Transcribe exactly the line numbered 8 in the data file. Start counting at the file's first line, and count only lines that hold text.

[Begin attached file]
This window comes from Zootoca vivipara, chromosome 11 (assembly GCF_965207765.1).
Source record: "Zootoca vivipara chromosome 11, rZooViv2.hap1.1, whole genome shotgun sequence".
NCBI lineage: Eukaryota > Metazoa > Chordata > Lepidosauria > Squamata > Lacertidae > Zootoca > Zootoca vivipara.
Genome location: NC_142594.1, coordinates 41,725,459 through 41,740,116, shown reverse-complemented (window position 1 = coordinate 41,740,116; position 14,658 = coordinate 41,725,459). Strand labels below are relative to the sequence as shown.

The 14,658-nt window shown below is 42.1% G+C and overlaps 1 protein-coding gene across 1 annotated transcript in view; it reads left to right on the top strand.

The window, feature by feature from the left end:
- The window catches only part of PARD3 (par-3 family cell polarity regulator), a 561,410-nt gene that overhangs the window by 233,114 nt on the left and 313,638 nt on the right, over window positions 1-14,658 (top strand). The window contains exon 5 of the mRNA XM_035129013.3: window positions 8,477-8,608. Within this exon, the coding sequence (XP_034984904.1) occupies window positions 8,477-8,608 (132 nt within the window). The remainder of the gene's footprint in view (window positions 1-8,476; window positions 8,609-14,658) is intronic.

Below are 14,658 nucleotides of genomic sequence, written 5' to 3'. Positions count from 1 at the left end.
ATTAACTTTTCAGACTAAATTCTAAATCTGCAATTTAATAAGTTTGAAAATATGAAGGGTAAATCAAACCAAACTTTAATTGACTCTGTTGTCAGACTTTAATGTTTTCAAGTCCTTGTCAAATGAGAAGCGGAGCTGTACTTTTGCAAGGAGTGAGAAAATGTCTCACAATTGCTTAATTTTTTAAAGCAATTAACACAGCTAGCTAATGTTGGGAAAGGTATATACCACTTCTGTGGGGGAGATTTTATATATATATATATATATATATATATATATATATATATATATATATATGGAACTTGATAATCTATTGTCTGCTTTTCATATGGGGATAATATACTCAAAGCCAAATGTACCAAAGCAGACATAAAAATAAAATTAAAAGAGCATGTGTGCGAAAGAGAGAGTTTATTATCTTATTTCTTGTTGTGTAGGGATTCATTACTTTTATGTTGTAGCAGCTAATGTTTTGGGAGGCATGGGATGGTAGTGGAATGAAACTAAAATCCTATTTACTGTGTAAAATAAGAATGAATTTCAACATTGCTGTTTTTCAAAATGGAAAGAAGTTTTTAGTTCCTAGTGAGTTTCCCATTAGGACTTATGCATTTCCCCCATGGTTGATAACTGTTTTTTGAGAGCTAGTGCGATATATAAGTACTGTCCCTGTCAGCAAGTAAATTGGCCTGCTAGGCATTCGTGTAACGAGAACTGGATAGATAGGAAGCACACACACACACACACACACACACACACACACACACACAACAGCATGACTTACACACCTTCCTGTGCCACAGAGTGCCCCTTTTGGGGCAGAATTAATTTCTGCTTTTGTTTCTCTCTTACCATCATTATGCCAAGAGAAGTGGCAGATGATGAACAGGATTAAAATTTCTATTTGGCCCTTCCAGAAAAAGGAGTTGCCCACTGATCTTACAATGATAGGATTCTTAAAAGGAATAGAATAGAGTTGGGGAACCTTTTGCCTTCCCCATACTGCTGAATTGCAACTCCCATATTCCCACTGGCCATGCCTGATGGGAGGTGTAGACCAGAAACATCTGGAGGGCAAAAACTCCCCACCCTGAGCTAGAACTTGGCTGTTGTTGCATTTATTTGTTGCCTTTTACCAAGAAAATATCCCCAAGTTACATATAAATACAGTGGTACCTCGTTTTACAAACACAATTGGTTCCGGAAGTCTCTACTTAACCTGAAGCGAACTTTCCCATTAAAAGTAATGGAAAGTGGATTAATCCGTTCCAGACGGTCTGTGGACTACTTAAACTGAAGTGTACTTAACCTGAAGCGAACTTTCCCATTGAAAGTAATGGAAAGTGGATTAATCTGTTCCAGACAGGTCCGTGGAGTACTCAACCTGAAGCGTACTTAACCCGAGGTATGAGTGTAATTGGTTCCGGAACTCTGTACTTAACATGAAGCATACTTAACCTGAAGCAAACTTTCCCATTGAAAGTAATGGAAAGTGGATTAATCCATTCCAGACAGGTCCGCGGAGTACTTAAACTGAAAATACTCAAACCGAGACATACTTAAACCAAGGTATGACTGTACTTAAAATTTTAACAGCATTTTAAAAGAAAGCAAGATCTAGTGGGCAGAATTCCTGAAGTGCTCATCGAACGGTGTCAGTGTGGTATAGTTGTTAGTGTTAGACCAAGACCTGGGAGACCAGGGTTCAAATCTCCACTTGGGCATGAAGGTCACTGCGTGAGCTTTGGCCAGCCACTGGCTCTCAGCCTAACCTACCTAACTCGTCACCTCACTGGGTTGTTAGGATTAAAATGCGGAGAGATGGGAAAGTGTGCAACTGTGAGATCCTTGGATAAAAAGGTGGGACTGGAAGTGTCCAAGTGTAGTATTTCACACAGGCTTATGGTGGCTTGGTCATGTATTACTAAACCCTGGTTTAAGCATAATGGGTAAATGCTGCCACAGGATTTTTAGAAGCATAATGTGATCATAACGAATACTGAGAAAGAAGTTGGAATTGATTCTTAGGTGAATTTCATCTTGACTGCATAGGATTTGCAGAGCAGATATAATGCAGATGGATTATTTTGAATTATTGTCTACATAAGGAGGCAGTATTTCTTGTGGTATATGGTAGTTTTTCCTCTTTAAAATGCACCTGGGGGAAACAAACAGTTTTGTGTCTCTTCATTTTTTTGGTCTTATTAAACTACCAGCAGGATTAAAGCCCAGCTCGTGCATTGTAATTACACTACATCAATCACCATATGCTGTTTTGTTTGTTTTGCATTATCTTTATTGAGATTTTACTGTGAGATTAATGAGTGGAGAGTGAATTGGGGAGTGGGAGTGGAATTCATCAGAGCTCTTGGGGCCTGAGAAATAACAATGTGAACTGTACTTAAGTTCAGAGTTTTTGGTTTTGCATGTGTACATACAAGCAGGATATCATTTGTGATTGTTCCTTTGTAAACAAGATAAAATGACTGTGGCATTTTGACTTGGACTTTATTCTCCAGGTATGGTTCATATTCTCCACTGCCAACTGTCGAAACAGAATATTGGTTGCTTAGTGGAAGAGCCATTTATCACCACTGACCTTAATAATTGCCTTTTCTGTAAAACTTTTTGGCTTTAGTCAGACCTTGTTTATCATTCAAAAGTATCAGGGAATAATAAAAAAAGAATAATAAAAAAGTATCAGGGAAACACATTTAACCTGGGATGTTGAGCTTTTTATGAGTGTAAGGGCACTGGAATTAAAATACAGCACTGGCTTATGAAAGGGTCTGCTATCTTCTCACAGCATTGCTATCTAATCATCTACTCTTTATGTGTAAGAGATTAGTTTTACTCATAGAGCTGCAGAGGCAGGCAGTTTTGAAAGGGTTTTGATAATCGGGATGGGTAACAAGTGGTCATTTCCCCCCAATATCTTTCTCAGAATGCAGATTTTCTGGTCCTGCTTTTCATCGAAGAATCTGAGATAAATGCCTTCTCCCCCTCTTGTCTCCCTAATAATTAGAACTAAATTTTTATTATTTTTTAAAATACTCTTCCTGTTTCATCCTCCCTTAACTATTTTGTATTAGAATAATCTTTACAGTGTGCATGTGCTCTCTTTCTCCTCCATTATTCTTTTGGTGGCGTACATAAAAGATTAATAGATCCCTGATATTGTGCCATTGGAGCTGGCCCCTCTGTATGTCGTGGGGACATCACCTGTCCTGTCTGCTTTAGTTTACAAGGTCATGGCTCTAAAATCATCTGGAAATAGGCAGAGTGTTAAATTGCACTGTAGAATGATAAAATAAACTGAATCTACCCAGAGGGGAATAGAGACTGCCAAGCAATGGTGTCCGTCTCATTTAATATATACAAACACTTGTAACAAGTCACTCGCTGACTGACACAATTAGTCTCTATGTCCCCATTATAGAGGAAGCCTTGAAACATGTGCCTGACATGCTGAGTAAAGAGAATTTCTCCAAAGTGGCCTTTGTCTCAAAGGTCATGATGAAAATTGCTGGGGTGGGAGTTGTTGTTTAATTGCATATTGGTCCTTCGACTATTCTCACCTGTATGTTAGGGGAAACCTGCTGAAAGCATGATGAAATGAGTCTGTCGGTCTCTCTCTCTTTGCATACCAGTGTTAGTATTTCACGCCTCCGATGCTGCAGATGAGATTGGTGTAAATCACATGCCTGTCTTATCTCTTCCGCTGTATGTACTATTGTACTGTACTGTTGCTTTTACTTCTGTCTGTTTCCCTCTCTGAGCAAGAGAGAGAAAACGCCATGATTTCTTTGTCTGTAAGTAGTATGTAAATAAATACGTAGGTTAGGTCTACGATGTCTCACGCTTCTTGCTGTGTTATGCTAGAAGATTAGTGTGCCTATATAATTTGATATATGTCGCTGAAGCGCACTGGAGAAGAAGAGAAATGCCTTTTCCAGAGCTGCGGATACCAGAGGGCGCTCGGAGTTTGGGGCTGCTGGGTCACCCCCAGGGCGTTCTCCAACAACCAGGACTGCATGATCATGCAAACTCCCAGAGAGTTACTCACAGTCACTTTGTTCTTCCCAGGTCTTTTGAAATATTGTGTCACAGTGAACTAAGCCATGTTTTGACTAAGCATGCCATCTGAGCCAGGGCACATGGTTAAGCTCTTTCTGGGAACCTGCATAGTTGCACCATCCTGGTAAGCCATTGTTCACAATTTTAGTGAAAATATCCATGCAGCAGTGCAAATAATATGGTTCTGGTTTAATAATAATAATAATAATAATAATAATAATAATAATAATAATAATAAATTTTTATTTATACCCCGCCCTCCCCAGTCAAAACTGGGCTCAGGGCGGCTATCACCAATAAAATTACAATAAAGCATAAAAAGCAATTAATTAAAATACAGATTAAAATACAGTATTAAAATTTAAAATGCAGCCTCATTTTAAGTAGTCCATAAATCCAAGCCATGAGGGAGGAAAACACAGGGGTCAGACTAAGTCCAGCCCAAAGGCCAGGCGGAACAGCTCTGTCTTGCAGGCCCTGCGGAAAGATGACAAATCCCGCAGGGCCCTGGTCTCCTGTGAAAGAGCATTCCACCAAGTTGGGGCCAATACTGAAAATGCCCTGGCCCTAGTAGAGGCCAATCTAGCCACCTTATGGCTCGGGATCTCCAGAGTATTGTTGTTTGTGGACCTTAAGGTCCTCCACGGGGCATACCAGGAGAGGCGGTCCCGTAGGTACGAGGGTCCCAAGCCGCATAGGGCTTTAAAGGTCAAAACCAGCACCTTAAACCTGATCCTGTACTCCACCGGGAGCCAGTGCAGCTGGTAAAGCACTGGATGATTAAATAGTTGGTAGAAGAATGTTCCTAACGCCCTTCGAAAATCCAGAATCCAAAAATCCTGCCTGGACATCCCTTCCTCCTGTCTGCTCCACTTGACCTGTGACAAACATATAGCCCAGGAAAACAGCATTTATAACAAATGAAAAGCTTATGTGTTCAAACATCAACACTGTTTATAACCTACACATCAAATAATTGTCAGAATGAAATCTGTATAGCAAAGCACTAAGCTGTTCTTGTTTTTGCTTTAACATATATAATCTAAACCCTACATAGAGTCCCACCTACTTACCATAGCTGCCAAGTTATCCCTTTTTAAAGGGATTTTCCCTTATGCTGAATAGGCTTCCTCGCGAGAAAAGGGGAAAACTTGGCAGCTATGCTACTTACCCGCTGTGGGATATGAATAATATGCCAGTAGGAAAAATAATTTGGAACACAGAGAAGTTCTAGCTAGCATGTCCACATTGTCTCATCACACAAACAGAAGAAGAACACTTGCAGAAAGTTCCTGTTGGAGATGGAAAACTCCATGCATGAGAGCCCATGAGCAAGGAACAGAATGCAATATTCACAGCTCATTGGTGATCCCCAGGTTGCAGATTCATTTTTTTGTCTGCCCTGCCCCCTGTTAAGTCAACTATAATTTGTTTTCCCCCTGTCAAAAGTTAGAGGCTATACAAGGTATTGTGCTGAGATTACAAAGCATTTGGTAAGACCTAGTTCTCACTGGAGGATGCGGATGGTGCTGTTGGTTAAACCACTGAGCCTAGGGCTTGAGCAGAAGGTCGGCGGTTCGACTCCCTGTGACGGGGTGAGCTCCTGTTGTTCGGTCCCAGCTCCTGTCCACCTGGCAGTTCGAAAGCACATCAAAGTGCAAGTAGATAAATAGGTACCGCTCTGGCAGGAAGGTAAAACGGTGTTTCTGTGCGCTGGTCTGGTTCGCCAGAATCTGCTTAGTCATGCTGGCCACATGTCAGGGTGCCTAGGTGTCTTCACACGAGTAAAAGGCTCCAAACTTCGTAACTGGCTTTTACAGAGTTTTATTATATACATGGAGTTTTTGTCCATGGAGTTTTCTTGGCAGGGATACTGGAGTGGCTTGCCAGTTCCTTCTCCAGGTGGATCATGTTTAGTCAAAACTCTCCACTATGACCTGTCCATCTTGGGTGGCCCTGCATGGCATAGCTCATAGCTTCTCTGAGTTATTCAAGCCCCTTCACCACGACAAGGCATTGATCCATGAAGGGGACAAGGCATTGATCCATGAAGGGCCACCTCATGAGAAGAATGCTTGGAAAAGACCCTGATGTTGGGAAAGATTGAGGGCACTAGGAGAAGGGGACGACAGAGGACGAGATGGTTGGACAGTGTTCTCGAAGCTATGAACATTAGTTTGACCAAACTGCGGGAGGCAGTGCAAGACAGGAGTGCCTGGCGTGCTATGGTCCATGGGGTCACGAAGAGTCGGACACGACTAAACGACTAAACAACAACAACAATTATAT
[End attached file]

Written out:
Below are 14,658 nucleotides of genomic sequence, written 5' to 3'. Positions count from 1 at the left end.